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South Sudan: UN rights council extends investigators’ mandate

The United Nations’ (UN) top human rights body, the Hu­man Rights Council, has extended the mandate of the Com­mis­sion on Hu­man Rights (CoHR) in South Sudan – a team of investigators collecting and pre­serving evi­den­ce of atrocities and human rights violations committed in South Sudan. DefendDefenders welcomes the resolution adop­ted to­day and stresses that scrutiny of South Sudan’s human rights situation remains vital. 

“By extending the mandate of the CoHR in full, the Council did the right thing for both hu­man rights and peace and security in South Sudan,said Has­san Shire, Exe­cu­tive Director, Def­end­­Defen­ders.Continued scrutiny and work towards accountability, including for se­xual and gen­der-based violence and conflict-re­lated abuses, are integral parts of a sus­tai­na­ble solution to South Sudan’s con­flict.” 

The resolution adopted by the Council today extends the CoHR’s mandate for one year. The COHR, which is composed of three independent human rights experts, was established in 2016. It has a broad mandate to determine and report the facts and cir­cum­stances of, collect and pre­ser­ve evidence of, and clarify res­pon­sibility for alle­ged gross vio­la­tions and abuses of human rights and related crimes, including se­xual and gen­der-based vio­lence and ethnic violence, with a view to ending impunity and pro­vi­ding accountability.[1]

The Commission’s last report documents crimes under international law, including deliberate star­vation of civilians, the recruitment and use of children in armed conflict, pervasive se­xual and gender-based violence with a “recogni­zable pattern of terror and subjugation,” severe res­t­ric­tions on South Sudanese citizens’ fundamental rights, the impact of economic crimes on the en­joyment of economic, social, and cultural rights, and deeply entrenched im­pu­nity. These find­ings are highlighted in today’s re­so­lution, which also condemns denial of humanitarian access and attacks on civilian infra­struc­ture, and violence and intimidation towards civil society, human rights defenders, huma­ni­ta­rian personnel and journalists. It stresses the need for accountability and justice. 

Accountability for grave violations is part and parcel of ‘Af­ri­can solu­tions to African pro­blems’,” said Memory Bandera, Director of Programs and Admi­nis­tration at Def­end­­Defen­ders. “With the Peace Agreement, the South Sudanese parties com­mitted to en­su­ring justice. Re­gional actors and African States at large supported this approach. With today’s resolution, the international community reiterated its sup­port to placing justice and human rights at the centre of a new South Sudan.”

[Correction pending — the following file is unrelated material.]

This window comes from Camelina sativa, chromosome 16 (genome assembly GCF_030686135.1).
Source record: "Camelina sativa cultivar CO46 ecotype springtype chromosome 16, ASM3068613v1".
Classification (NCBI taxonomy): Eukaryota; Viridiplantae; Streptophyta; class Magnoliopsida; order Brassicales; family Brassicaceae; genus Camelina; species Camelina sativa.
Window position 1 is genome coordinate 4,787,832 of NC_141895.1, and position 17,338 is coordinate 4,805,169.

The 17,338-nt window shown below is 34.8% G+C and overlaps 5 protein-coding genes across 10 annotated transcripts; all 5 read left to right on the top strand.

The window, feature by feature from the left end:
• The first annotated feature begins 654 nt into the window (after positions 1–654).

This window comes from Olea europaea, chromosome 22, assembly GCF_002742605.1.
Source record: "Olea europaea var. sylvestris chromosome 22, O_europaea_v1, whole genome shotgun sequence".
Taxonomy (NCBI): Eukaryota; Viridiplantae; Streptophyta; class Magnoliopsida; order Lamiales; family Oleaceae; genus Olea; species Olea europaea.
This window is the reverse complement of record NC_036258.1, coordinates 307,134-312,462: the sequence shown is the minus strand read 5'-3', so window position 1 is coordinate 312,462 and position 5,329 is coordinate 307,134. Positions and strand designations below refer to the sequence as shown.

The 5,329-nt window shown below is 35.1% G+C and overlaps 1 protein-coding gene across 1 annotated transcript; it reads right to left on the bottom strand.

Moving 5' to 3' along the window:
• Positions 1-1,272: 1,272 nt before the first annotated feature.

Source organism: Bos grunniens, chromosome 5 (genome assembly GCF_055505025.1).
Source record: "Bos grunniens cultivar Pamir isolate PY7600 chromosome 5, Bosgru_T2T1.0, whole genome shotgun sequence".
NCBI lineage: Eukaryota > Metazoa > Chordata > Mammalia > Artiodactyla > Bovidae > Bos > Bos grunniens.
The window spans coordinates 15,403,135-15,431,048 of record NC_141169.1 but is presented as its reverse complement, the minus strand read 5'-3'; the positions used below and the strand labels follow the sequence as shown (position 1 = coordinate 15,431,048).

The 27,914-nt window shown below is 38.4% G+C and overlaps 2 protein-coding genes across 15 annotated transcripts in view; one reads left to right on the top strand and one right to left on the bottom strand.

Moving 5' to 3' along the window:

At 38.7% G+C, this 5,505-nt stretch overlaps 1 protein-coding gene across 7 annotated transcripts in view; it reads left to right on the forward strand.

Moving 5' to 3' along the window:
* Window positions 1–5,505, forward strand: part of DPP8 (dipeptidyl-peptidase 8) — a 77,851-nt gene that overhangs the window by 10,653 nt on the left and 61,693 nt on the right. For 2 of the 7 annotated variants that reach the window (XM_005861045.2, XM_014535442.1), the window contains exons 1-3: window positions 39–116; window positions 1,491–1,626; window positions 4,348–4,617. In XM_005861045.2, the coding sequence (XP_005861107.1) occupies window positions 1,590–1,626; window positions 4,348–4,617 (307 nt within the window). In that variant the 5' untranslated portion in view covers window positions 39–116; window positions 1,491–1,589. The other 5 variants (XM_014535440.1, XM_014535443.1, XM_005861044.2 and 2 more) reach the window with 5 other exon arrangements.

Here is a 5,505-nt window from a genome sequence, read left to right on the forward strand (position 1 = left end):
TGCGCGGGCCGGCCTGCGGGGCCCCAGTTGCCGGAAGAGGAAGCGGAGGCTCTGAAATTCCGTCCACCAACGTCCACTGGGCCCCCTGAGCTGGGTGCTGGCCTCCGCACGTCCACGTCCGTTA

The Revitalised Peace Agreement for Resolution of the Conflict in the Republic of South Sudan (R-ARCSS), was signed on 12 September 2018. Over 17 months later, on 22 February 2020, five Vice-Pre­sidents were sworn in and, in early March, a transitional government of national unity was formed. While DefendDefenders welcomes these developments, we have cautioned that they are yet to translate into human rights progress. Key provisions of the R-ARCSS, including Chapter II (transitional security arrangements) and Chapter V (transitional justice, including the esta­blish­ment of the Hybrid Court for South Sudan) remain unimplemented. Millions remain inter­nally displaced and vulnerable to acute food insecurity. 

On the ground, the peace and security situation remains volatile, with ongoing significant risk fac­tors of violence, such as intercommunal tensions and conflict over livelihoods, often with an ethnic over­tone and patterns of grievances and revenge fuelled by national-level politics. In May 2020, hundreds of civilians lost their lives in intercommunal violence. 

Ahead of the Council’s 43rd session (24 February-20 March 2020; resumed 15-23 June 2020[2]), DefendDefenders coordinated the drafting of a joint civil society letter[3] calling for the renewal of the mandate of the CoHR. During the session, we also launched a brief[4] based on evidence ga­thered during a February 2020 mission to the country. Findings include the fact that the space for hu­man rights de­fen­ders, civil society, and the media is under attack and that fear and self-cen­sorship among inde­pen­dent actors are moun­ting. A full report, “Targeted but Not Deterred,”[5] was published on 19 May 2020. 


For more information, please contact:

Hassan Shire

Executive Director, the East and Horn of Africa Human Rights Defenders Project on [email protected] or +256 772 753 753 (English and Somali)

Nicolas Agostini

Representative to the United Nations (Geneva), the East and Horn of Africa Human Rights Defenders Project on [email protected] or +41 79 813 49 91 (English and French) 


[1] Commission on Human Rights in South Sudan:

[2] Due to the COVID-19 situation, the session was suspended on 13 March 2020. It decided to “extend all mandates and mandated activities that would otherwise expire, until the date on which they can be considered by the Council when the 43rd session is resumed.” The Council resumed its work on 15 June 2020 and started adopting resolutions on 19 June 2020.

[3] DefendDefenders et al., “Joint letter: Extend the mandate of the UN Commission on Human Rights in South Sudan,” 6 February 2020, (accessed on 11 June 2020).

[4] DefendDefenders, “New Policy Brief: DefendDefenders Examines the Ongoing Grave Violations & Volatile Security Situation in South Sudan,” 5 March 2020, (accessed on 11 June 2020).

[5] DefendDefenders, “Targeted but Not Deterred: Human rights defenders fighting for justice and peace in South Sudan,” 19 May 2020, (accessed on 11 June 2020). 


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